Which one is better?

Discussion in 'Java' started by howa, Nov 11, 2007.

  1. howa

    howa Guest

    Aim: To add a member into the system

    Method 1:

    If ( system.validation ( member ) ) {
    system.addMember( member );
    }

    Method 2:

    if (! system.addMember( member ) ) {
    System.out.println("Adding failed");
    }

    where the validation logic is in the addMember method.

    Which one you prefer?
     
    howa, Nov 11, 2007
    #1
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  2. howa

    Piotr Kobzda Guest

    howa wrote:
    > Aim: To add a member into the system
    >
    > Method 1:
    >
    > If ( system.validation ( member ) ) {
    > system.addMember( member );
    > }
    >
    > Method 2:
    >
    > if (! system.addMember( member ) ) {
    > System.out.println("Adding failed");
    > }
    >
    > where the validation logic is in the addMember method.
    >
    > Which one you prefer?


    2 or:

    Method 3:

    system.addMember( member );

    where addMember() throws IllegalArgumentException (or more specific
    exception).


    piotr
     
    Piotr Kobzda, Nov 11, 2007
    #2
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  3. Piotr Kobzda wrote:
    > howa wrote:
    >> Method 1:
    >>
    >> If ( system.validation ( member ) ) {
    >> system.addMember( member );
    >> }
    >>
    >> Method 2:
    >>
    >> if (! system.addMember( member ) ) {
    >> System.out.println("Adding failed");
    >> }


    > 2 or:
    >
    > Method 3:
    >
    > system.addMember( member );
    >
    > where addMember() throws IllegalArgumentException (or more specific
    > exception).


    If adding failing is an exceptional occurrence then #3 else #2.

    Arne
     
    =?ISO-8859-1?Q?Arne_Vajh=F8j?=, Nov 11, 2007
    #3
  4. Arne Vajhøj wrote:
    > Piotr Kobzda wrote:
    >> howa wrote:
    >>> Method 1:
    >>>
    >>> If ( system.validation ( member ) ) {
    >>> system.addMember( member );
    >>> }
    >>>
    >>> Method 2:
    >>>
    >>> if (! system.addMember( member ) ) {
    >>> System.out.println("Adding failed");
    >>> }

    >
    >> 2 or:
    >>
    >> Method 3:
    >>
    >> system.addMember( member );
    >>
    >> where addMember() throws IllegalArgumentException (or more specific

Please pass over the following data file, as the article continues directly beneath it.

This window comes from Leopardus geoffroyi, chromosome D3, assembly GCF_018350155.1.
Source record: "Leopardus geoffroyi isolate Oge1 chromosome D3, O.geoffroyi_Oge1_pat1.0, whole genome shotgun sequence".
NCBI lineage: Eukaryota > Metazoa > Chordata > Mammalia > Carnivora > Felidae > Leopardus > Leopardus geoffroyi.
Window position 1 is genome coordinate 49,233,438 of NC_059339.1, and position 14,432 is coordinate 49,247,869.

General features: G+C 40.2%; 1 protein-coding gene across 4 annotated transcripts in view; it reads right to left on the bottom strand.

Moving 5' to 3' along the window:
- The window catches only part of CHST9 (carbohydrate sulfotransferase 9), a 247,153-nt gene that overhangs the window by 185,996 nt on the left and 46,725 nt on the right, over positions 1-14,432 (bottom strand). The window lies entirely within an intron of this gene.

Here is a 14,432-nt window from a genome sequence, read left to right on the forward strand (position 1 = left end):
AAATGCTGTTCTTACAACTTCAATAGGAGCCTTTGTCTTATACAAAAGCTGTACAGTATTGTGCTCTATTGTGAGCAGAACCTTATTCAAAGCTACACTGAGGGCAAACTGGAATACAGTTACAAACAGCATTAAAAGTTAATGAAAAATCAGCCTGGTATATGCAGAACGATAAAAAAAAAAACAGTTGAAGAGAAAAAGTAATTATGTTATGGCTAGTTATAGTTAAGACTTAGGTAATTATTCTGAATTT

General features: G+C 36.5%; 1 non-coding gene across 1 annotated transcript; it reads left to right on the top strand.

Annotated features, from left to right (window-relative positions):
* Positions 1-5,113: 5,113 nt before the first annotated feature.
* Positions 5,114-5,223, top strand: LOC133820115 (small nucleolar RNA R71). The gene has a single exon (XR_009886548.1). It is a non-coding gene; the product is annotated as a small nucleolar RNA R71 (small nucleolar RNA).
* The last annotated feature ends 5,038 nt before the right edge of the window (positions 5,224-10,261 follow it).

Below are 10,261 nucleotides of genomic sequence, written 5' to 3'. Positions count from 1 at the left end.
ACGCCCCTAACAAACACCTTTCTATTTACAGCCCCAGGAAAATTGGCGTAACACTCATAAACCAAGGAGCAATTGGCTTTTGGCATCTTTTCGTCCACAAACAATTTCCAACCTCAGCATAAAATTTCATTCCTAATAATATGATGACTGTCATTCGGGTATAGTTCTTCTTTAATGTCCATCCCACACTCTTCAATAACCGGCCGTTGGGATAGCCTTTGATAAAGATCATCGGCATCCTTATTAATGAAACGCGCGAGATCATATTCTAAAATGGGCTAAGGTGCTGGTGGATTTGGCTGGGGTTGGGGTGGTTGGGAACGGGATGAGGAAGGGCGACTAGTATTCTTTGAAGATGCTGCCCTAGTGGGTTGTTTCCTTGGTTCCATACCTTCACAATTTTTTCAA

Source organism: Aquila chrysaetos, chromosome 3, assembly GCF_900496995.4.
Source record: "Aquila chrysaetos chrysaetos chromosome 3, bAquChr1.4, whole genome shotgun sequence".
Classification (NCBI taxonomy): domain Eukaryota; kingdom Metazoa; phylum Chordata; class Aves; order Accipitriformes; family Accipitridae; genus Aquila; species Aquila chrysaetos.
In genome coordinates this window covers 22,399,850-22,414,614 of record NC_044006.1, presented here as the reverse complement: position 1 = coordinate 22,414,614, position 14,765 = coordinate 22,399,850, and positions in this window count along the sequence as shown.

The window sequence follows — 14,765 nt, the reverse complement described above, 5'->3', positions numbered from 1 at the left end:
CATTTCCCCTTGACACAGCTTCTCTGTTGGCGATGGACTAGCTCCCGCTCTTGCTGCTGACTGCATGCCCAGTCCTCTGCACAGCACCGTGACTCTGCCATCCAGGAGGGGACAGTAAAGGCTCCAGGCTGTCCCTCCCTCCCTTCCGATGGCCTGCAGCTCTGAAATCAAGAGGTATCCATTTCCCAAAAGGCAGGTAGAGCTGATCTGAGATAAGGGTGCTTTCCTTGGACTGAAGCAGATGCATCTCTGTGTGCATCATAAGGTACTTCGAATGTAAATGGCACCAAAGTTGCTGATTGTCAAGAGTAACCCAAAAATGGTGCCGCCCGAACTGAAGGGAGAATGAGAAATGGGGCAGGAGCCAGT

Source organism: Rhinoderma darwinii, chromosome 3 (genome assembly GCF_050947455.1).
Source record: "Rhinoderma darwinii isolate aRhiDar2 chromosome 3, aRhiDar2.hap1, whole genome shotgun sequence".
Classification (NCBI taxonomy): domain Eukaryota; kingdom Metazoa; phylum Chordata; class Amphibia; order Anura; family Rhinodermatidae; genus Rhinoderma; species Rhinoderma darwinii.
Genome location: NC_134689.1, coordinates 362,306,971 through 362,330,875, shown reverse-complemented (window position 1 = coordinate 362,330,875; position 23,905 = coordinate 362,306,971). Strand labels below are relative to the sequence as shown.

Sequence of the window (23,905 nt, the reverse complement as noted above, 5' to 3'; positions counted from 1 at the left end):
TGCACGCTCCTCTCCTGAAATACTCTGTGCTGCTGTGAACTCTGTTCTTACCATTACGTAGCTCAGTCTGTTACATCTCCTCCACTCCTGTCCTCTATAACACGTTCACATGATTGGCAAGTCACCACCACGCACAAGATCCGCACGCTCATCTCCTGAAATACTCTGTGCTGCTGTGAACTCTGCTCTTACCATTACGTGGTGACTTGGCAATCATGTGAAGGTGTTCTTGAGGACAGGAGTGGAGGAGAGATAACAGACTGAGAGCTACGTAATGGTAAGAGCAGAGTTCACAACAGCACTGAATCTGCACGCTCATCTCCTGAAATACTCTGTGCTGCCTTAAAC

>> exception).

    >
    > If adding failing is an exceptional occurrence then #3 else #2.


    Agree. Both are better than #1 because #1 incorporates two unnecessary
    assumptions:

    1. That the result of system.validation does not change between the two
    calls. It is possible that the critical portion of addMember is
    synchronized.

    2. That system.validation failure is the *only* way addMember can fail.
    Even if that is the case now, #1 would not be robust under future
    development in addMember.

    Of course, #2 is better than #3 if addMember cannot be changed.

    Patricia
     
    Patricia Shanahan, Nov 11, 2007
    #4
  5. howa

    Mark Space Guest

    Patricia Shanahan wrote:

    > Of course, #2 is better than #3 if addMember cannot be changed.


    Do you think it would be better to have addMember() throw a Runtime
    exception instead if it cannot be changed?
     
    Mark Space, Nov 11, 2007
    #5
  6. Mark Space wrote:
    > Patricia Shanahan wrote:
    >
    >> Of course, #2 is better than #3 if addMember cannot be changed.

    >
    > Do you think it would be better to have addMember() throw a Runtime
    > exception instead if it cannot be changed?



    If it cannot be changed to throw an appropriate exception, with the
    implication that any existing code will be changed appropriately, I
    would stick with the existing interface and use #2.

    Suppose there is an existing user of #2, and addMember is changed to
    throw an appropriate checked exception. The #2 code will not compile
    until it is changed to deal with the new exception. If addMember were
    changed to throw a RuntimeException, the existing #2 code would fail
    mysteriously when addMember fails.

    Patricia
     
    Patricia Shanahan, Nov 11, 2007
    #6
  7. howa

    Roedy Green Guest

    On Sun, 11 Nov 2007 11:41:58 -0000, howa <> wrote,
    quoted or indirectly quoted someone who said :

    >Method 1:
    >
    >If ( system.validation ( member ) ) {
    > system.addMember( member );
    >}
    >
    >Method 2:
    >
    >if (! system.addMember( member ) ) {
    > System.out.println("Adding failed");
    >}


    There is a third more Javaesque method.

    Method 3:
    try {
    ...
    system.addMember( member );
    ....
    catch ( InvalidMemberException e )
    {
    // Note that one catch often services
    // several possible places the exception could be triggered.
    System.out.println("Cannot add invalid member.");
    System.out.println( e.getMessage() );
    }

    The two techniques you showed are more common in C code.
    They might be used in Java if the probability were of failure were
    high, especially method 2.

    Method 1 in mainly used in methods like "hasNext".

    --
    Roedy Green Canadian Mind Products
    The Java Glossary
    http://mindprod.com
     
    Roedy Green, Nov 11, 2007
    #7
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